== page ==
The break up the banks delusion

Despite strong calls for reform, the crisis has been wasted. On every front, regulatory efforts are being thwarted

Topics: Bank Bailouts, How the World Works, Mortgage Crisis, U.S. Economy, Paul Volcker,

The break up the banks delusion

Simon Johnson considers a superb speech last night by Mervyn King, Governor of the Bank of England, and a New York Times article today on former Federal Reserve chairman Paul Volcker, and tells us, in a post titled The Consensus on Big Banks Begins to Move, that their “words mark the beginning of a new stage of real reform.”

By which he means: The chances are growing that governments will accept that “too big to fail” is a bankrupt strategy, and therefore the time to break up the big banks has arrived.

I wish I could be so sanguine. Mervyn King’s speech is great (not least because of some apt quotations from Sir Walter Scott, which remind us that nearly 200 years ago, “prosperity” was also threatened by the “over-speculating undertakings” of “capitalists who sought gain not by the encouragement of fair trade and honest industry, but by affording temporary fuel to rashness or avarice”). King’s main message, echoed by Volcker, that commercial and investment banking activities need to be separated once again — in the U.S. this would require a repeal of the repeal of Glass-Steagal — is spot on. Tighter regulation is likely not to be strong enough medicine to keep the banks from repeating the mistakes that precipitated the financial crisis.

It is important that banks in receipt of public support are not encouraged to try to earn their way out of that support by resuming the very activities that got them into trouble in the first place. The sheer creative imagination of the financial sector to think up new ways of taking risk will in the end, I believe, force us to confront the “too important to fail” question. The belief that appropriate regulation can ensure that speculative activities do not result in failures is a delusion.

It’s good stuff. But in the U.K., the government of Gordon Brown is rejecting King’s advice, and in the U.S., per the New York Times, Volcker, while supporting 80 percent of the Obama administration’s economic policy efforts, is making no headway with the president on the banking reform front.



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My question is: What difference would it make if Obama was listening to Volcker? What if he were out on the stump preaching that JPMorganChase and Bank of America should be broken up and that Glass-Steagal should be brought back from the dead? The bitter truth is that nothing would change, even if progressives might be inclined to look a little more fondly on the White House.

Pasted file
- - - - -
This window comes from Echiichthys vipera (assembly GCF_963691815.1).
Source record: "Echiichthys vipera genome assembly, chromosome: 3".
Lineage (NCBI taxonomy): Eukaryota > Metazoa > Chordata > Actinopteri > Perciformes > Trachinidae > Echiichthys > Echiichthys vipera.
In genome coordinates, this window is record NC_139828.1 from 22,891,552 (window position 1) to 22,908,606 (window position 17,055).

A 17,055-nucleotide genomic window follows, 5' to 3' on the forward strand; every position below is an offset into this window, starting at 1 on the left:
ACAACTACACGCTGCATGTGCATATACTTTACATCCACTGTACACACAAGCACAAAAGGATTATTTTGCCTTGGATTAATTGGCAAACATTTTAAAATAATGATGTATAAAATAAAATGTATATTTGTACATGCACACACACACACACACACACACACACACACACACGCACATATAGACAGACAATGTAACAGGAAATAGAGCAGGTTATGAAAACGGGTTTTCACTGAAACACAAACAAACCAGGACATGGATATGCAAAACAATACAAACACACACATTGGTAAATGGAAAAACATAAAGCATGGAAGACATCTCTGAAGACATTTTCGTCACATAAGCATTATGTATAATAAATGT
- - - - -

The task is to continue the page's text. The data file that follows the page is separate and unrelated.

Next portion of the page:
At least, that’s what the sorry state of progress vis a vis financial regulatory reform so far tells us. Being bold isn’t likely to get anywhere, if even cautious, incremental steps die stillborn. On every front: derivatives regulation, the proposed Consumer Financial Product Agency, new limits on commodities trading, the administration’s initial proposals have encountered overwhelming opposition from lobbyists and been eviscerated as they inch through Congress. As Felix Salmon moaned yesterday, while noting that even the proposed rules for tightening regulation on the ratings industry were in the process of being emasculated, “it’s clear which way the wind is blowing, it’s clear that we’ve wasted our crisis, and it’s clear that… lawmakers [have]… lost any and all fire in the belly when it comes to trying to ensure we never have another one like it.”

This is not 1933, when Congress — including both Democrats and Republicans — and the new President shared a commitment to radically remake government to cope with the disaster of the Great Depression. This is 2009, when one party is resisting any effort at reform, in any context, and the other is still largely beholden to the interests that require regulation. Progress in this context, as we are witnessing with healthcare reform and will no doubt witness when the fight begins in earnest on climate change, is extraordinarily hard to achieve. At this point, one can only conclude that it will require an even bigger disaster than the recent crisis to bring real change to Wall Street.

Andrew Leonard

Andrew Leonard is a staff writer at Salon. On Twitter, @koxinga21.

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